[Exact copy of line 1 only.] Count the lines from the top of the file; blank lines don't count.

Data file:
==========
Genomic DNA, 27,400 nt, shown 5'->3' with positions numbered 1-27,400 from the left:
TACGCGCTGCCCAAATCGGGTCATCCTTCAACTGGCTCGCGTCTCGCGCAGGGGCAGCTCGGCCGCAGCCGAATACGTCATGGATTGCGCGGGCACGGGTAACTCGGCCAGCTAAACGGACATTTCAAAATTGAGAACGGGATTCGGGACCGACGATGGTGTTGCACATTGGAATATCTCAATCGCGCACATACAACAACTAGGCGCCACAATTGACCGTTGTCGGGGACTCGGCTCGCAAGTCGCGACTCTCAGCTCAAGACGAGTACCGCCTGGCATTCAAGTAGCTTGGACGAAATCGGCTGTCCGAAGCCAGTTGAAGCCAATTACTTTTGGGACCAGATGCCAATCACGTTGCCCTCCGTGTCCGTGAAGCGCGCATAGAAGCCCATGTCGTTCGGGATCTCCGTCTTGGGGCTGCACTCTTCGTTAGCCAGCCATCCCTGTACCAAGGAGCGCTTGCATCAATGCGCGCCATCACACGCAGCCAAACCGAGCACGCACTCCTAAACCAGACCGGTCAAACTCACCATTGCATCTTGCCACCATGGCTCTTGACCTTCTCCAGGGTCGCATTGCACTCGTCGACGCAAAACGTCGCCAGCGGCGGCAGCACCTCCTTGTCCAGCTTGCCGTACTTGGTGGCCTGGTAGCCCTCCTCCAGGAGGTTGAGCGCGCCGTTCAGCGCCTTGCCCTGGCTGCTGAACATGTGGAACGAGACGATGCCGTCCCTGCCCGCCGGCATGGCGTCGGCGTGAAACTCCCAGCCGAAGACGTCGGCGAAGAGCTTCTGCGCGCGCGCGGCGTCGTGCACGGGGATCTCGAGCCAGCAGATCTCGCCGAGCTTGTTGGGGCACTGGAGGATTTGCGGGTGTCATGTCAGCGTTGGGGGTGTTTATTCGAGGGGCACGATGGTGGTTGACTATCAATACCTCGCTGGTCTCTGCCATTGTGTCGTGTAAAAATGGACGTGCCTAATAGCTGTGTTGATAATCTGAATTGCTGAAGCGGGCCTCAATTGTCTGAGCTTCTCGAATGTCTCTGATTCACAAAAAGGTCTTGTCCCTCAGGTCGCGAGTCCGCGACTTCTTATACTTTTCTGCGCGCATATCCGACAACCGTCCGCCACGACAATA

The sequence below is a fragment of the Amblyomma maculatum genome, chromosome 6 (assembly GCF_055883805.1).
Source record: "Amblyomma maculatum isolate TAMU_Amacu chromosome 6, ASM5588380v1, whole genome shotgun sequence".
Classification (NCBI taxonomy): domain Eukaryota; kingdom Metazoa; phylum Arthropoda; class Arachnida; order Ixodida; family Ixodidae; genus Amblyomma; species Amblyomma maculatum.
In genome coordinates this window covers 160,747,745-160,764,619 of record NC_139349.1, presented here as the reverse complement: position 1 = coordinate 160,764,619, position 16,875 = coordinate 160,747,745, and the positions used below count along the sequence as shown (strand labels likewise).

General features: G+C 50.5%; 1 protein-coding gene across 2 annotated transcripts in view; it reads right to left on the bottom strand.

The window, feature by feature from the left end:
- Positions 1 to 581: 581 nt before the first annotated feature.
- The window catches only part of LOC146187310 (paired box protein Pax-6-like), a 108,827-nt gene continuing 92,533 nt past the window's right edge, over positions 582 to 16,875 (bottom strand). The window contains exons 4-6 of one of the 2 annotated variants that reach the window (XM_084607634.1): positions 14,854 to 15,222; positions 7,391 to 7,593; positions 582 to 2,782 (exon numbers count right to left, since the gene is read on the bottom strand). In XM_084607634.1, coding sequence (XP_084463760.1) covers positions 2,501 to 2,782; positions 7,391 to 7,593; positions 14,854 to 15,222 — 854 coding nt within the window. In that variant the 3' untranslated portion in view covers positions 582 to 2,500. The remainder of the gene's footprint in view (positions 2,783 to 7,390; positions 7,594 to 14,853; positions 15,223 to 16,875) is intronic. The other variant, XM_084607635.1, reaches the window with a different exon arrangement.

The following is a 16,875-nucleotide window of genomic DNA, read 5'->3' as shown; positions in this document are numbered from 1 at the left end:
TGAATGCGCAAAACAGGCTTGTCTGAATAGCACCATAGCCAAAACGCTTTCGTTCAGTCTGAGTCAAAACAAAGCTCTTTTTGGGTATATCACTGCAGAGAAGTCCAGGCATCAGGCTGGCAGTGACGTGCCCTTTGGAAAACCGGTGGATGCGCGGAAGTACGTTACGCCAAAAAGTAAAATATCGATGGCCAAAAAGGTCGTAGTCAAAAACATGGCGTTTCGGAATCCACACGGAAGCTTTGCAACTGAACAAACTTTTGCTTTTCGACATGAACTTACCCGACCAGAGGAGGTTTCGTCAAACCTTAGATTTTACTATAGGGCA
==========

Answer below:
Genomic DNA, 27,400 nt, shown 5'->3' with positions numbered 1-27,400 from the left: